Furthermore, a wise knight would certainly think twice before joining up in order to make a fortune or secure new lands in the east. Asbridge estimates that the average knight would spend about five times his annual income on the trip, and much of what he found in the Holy City would be spent on the return journey, if he were lucky enough to have one. For most, the prospect was truly terrifying—leaving family and friends behind to risk life and property in a dangerous and unpredictable foreign land. Phillips dwells on the emotional cost of the journey, parting from beloved children and spouses, leaving unprotected women and children to defend their homes in a lawless time. Only heartfelt belief in the promise of spiritual redemption would motivate many to make the trek. To those fears, the Fourth Crusade added the dangers of a naval approach; for most crusaders, the prospect of a sea voyage was nearly as foreign and as startling as space travel today.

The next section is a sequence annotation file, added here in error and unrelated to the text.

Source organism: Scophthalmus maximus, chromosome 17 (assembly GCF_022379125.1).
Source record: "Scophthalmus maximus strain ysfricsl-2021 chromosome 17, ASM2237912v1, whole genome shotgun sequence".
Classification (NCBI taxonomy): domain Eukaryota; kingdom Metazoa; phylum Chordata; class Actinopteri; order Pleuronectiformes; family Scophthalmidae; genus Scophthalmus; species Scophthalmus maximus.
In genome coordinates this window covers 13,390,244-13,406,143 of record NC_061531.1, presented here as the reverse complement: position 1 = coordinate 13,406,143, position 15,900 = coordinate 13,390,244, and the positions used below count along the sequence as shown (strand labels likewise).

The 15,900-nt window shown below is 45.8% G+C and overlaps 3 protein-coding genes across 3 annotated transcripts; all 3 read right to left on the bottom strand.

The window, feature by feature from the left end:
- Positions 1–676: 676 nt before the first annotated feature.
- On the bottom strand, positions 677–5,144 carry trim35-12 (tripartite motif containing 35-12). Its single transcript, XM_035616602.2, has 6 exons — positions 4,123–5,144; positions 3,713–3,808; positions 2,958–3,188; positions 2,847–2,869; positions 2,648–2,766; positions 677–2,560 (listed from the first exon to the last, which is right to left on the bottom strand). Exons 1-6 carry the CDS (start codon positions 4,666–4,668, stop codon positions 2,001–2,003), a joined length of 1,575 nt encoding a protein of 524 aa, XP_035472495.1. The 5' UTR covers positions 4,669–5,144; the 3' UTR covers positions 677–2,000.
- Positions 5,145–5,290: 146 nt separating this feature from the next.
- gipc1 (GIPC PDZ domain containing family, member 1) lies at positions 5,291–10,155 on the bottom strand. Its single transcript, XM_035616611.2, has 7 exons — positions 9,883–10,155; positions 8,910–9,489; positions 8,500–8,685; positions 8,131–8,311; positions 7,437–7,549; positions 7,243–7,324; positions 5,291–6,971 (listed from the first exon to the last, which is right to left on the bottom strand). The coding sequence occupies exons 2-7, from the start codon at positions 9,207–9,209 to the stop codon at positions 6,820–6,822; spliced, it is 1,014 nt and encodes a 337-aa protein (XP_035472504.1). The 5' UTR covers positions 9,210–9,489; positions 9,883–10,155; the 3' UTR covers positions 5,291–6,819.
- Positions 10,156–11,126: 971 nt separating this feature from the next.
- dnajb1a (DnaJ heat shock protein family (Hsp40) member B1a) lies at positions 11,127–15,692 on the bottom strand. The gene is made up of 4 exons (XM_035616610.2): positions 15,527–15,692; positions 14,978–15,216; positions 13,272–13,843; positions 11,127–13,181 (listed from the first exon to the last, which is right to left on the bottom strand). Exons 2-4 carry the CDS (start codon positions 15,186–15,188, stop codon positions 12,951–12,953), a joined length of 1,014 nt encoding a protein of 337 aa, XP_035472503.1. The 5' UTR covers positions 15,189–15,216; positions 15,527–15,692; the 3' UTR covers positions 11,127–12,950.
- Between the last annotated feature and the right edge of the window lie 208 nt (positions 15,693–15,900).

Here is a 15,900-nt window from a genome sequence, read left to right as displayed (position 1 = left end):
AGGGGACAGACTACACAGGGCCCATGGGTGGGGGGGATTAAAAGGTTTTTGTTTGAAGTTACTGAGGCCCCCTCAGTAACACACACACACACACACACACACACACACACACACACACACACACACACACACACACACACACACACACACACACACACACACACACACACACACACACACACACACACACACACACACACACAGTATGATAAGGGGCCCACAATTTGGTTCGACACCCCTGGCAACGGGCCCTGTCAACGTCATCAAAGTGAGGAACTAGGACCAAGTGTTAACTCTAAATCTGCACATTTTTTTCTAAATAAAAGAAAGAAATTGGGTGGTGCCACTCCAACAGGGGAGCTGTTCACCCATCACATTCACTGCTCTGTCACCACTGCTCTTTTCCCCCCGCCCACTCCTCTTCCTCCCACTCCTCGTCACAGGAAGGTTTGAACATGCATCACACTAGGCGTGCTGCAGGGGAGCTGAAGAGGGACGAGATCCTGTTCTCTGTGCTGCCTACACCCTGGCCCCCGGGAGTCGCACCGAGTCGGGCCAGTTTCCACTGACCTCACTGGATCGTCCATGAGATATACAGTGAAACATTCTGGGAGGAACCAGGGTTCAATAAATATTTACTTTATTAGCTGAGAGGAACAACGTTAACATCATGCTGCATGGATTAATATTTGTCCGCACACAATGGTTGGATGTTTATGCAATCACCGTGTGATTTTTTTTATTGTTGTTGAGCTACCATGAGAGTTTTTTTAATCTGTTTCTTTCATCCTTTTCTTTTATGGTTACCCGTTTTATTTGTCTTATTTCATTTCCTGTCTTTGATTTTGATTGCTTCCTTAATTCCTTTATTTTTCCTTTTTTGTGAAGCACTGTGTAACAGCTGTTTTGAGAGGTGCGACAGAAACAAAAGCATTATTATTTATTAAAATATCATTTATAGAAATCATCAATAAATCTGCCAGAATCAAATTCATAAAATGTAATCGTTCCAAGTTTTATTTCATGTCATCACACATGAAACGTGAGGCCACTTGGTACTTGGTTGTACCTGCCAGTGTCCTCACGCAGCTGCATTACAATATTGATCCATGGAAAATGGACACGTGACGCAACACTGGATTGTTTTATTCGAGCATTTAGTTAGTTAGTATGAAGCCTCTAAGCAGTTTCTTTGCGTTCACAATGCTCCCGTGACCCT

One question a contemporary might have offered to Pope Urban II was, why now? Muslims had held Jerusalem since 638, almost four hundred years earlier. But following the Investiture Controversy of 1075 (in which Pope Gregory VII, Urban’s predecessor, began a program to reform the weak and corrupt Church), the papacy entered a period of expansion, everywhere testing the limits of its worldly authority. Following in Gregory’s footsteps, Urban envisioned the Roman pope as the most powerful figure in the Christian world, the mouthpiece of God, with armies and kings at his command. Retaking Jerusalem (in the medieval mind, the “navel of the world,” the spiritual and geographic center of the universe) would forever cement the Latin Church as the ultimate arbiter of temporal and religious justice.